The city of Paris has an online interactive map of the "remarkable trees" of Paris, including the Bois de Vincennes and the Bois de Boulogne. The locust tree in the square Viviani, just across from Notre-Dame, is considered the oldest tree in Paris. It was planted in 1601. Here's the tree in 1854 and today.
According to the interesting Histoires de France racontées par les arbres*, this "oldest tree in Paris" is... American! A Virginian, to be precise.
My favorite tree in Paris is in the lovely Pré Catalan, in the Bois de Boulogne. I was there a few days ago in the middle of the day. It is home to the Theater in the Shakespeare Garden and to a very chic restaurant. The roads around it, even at mid-day, are also lined with prostitutes lurking behind trees, and their shifty-looking clients. Luckily the park itself was so empty you could hear only the wind rustling in the leaves and the wheels of two children on their scooters.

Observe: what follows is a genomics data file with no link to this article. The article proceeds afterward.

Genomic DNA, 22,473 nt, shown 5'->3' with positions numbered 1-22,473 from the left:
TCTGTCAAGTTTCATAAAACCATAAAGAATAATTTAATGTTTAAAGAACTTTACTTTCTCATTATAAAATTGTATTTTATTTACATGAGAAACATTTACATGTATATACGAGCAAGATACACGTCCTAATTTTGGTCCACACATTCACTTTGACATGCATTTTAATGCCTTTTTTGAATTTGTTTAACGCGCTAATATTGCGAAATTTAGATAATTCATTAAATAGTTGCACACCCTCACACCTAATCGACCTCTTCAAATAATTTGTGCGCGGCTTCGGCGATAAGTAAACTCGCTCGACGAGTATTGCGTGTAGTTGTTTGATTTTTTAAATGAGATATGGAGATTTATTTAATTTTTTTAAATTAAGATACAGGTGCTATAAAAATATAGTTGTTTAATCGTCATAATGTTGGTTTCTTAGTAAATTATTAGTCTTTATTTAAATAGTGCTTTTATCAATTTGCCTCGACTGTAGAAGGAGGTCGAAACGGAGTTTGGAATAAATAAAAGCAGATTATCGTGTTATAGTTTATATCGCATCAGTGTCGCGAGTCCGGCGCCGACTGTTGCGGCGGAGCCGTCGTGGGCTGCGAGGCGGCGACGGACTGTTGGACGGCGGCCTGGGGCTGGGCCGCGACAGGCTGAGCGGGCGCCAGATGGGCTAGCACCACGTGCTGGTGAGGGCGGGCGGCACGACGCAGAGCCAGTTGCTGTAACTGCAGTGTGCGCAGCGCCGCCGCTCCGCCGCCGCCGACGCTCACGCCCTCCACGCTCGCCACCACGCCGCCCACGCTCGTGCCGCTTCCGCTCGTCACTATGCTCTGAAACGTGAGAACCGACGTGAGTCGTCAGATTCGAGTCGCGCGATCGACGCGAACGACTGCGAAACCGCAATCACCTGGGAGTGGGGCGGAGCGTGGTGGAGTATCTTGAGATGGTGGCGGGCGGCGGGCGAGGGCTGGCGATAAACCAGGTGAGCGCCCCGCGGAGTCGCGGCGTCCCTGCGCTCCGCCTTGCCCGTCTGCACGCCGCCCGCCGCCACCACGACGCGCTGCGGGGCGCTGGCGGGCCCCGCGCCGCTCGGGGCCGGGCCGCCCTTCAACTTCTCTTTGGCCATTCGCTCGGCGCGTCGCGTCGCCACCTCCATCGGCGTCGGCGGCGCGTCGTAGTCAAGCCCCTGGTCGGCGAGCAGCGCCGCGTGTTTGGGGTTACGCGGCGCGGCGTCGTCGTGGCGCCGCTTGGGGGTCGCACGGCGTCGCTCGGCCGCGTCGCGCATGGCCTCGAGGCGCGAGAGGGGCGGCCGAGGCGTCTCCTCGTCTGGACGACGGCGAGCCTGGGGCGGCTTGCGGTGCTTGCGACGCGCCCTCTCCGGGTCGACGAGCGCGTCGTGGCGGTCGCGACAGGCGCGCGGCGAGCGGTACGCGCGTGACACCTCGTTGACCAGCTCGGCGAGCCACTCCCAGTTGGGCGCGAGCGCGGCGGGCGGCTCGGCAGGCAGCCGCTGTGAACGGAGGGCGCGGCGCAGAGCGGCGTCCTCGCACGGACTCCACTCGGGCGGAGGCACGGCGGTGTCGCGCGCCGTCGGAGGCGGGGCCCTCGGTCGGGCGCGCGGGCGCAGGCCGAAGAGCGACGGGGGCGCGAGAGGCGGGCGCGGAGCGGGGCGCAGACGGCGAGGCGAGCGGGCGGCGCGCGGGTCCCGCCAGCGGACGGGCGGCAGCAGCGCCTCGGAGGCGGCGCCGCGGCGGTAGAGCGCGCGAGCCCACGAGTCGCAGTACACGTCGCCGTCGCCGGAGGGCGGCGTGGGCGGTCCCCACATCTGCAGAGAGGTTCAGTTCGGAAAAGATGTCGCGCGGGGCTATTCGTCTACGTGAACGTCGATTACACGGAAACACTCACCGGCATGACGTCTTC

My favorite tree at the Pré Catalan has always been the enormous, six-meters-around silver-barked beech tree at its center. It is at least two hundred years old. But the beech tree had suffered since the last time I saw it. A huge gash in its side shows where a heavy branch has fallen.
The tree is now surrounded by a fence, and you can't go near it. A sign attached to it gives you the sad news: "Safety fence. The beech is being attacked by an irreversible wood rot caused by wood-eating fungus. Risk of falling branches." Sic transit gloria arbori.
* The history of France, as told by trees